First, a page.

NEW YORK (TheStreet) -- General Electric (GE) - Get Report is betting its cloud-based Predix platform will do for factories what Apple's (AAPL) - Get Report iOS did for cell phones.

With partners including Intel (INTC) - Get Report, AT&T (T) - Get Report and Cisco (CSCO) - Get Report, GE has rolled out 40 apps this year for industrial companies using its rapidly growing industrial software platform, which combines device sensors with data analytics to optimize performance and extend equipment life.

"The next-generation industrial company is going to have this as a core competency because the physical and digital worlds are going to come together," Bill Ruh, GE's vice president of global software, said at a Deutsche Bank conference in Chicago on Wednesday.

The software business has grown rapidly at GE, which is targeting $5 billion in revenue from it this year, nearly a five-fold jump from 2014, and as much as $8 billion in 2017. GE now has 1,200 employees in software, five times as many as in 2012.

Expanding what the Fairfield, Conn.-based company has dubbed the "Industrial Internet" is a key piece of CEO Jeff Immelt's strategy to return GE to its industrial roots while selling off most of the lucrative finance business. With a market value of $277 billion, GE manufactures products from airplane engines to wind and gas turbines and health-care equipment. 

"In the future, it's going to be about taking analytics and making that part of our product line like a turbine, an engine or an MRI" machine, Ruh said.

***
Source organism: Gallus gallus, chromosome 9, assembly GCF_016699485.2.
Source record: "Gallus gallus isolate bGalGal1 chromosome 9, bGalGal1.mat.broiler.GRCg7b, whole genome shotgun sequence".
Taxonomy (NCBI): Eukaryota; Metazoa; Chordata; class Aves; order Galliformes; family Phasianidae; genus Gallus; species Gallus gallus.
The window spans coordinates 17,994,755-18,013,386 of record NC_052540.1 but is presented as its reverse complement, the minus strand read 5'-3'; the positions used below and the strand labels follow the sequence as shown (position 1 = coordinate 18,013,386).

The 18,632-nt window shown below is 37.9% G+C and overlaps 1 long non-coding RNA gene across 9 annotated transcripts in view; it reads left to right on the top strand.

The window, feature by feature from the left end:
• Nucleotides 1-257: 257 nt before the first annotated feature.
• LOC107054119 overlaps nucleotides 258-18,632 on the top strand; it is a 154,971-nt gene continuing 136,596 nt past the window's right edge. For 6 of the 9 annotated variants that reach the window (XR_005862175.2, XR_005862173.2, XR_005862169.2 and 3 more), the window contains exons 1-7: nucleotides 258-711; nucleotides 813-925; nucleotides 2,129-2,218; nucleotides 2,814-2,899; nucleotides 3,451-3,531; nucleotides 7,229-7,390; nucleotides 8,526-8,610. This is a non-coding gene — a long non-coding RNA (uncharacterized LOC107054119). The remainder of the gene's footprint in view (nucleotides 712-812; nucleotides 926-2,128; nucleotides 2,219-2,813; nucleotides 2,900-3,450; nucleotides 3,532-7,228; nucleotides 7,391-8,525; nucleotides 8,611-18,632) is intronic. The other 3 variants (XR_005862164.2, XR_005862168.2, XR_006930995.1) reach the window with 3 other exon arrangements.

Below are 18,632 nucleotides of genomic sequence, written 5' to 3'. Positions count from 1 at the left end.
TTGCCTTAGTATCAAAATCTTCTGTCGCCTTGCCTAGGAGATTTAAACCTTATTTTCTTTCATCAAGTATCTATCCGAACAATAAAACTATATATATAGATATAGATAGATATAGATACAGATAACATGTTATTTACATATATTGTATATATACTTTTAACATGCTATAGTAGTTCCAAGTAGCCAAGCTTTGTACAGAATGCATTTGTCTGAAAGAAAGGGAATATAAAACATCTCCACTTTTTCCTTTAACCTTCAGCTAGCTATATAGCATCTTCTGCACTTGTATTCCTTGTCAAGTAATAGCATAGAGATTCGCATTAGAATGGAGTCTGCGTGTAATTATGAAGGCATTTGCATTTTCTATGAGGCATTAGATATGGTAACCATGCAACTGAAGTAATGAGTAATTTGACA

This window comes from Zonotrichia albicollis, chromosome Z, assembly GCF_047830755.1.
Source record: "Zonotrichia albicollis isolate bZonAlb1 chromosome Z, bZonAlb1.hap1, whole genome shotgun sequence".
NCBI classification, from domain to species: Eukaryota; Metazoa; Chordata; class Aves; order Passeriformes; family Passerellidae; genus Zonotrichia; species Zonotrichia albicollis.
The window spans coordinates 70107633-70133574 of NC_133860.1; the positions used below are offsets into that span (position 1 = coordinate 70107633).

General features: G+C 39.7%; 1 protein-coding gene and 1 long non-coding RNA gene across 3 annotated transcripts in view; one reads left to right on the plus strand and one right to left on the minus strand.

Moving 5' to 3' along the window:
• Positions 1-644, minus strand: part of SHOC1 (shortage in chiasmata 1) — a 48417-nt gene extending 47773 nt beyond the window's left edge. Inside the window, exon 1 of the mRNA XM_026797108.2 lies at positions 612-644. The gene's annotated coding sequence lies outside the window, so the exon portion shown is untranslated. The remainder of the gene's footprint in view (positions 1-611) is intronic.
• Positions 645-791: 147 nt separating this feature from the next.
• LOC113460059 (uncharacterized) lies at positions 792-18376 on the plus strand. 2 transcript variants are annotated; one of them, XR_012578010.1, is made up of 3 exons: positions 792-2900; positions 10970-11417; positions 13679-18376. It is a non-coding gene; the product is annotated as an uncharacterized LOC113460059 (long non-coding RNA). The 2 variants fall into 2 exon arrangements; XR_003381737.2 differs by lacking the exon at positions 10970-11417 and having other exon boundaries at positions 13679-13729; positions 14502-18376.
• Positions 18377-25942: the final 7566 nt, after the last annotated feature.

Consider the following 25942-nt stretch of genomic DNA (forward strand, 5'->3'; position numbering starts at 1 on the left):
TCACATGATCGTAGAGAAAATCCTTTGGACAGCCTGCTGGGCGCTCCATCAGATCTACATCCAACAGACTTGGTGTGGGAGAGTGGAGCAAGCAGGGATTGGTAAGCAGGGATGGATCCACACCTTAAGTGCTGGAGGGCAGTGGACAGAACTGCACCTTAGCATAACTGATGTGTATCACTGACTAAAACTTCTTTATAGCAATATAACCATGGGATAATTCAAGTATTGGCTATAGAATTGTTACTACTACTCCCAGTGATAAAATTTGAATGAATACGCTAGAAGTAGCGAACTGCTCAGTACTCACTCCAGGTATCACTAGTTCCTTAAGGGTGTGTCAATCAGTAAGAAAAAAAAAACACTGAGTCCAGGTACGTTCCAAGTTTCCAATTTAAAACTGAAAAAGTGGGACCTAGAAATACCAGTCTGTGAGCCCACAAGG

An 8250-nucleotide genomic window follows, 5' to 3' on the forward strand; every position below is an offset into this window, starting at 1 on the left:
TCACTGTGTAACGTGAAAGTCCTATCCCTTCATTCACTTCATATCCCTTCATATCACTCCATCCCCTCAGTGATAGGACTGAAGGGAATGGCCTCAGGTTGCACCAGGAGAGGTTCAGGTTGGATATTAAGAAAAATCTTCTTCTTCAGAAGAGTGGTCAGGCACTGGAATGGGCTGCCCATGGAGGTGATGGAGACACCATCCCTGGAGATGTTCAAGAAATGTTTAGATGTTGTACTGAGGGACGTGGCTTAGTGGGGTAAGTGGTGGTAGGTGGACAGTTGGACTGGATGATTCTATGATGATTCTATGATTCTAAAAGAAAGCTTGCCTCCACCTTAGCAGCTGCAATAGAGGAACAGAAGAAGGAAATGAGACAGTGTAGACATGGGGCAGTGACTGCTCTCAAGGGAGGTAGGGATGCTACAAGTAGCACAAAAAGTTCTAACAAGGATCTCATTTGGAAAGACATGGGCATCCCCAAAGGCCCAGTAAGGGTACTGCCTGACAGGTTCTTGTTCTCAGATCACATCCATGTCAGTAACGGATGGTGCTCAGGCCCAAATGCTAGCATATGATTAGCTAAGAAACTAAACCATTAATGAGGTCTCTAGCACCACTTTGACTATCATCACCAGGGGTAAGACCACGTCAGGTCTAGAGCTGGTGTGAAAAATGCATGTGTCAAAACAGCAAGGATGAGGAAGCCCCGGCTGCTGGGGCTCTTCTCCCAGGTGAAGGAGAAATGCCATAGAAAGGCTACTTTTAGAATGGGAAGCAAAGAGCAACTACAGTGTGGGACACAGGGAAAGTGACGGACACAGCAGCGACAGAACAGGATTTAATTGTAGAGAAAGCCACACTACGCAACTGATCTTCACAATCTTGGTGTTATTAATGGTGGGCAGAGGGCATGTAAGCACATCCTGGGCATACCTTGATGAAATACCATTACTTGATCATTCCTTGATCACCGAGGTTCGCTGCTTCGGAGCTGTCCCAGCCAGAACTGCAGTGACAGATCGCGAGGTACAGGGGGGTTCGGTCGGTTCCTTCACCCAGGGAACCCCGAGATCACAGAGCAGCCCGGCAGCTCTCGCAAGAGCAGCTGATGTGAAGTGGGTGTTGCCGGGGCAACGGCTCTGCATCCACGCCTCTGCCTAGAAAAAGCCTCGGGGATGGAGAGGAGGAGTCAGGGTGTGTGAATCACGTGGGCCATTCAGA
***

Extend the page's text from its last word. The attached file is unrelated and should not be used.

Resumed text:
For instance, GE's recently announced digital wind farm connects Predix to turbines so operators can change the curvature of a blade or make other alterations in real time, which can add $100 million in value to every 100 mega-watt farm, the company estimates.

For rail lines, Predix helps companies save 10% in fuel costs through automated controls and programs, the company said. The average rail company can save roughly $200 million for each mile-per-hour gain in speed, Ruh said.

"This cloud is purpose-built for the industrial world as other clouds are built for the consumer world," he said. The Predix platform is also "agnostic to equipment in plants," meaning existing facilities could easily tap into the software, in large part because of Intel's contribution to standardizing the Predix interface.

Other partners include Accenture, which has developed analytics apps for Predix, and SoftBank, which has created Predix apps for the shipping and manufacturing industry. AT&T is working on Predix's secure wireless service,  Cisco is setting up "intelligent networking" between machines and Pivotal Software is helping GE develop apps more quickly, Ruh said.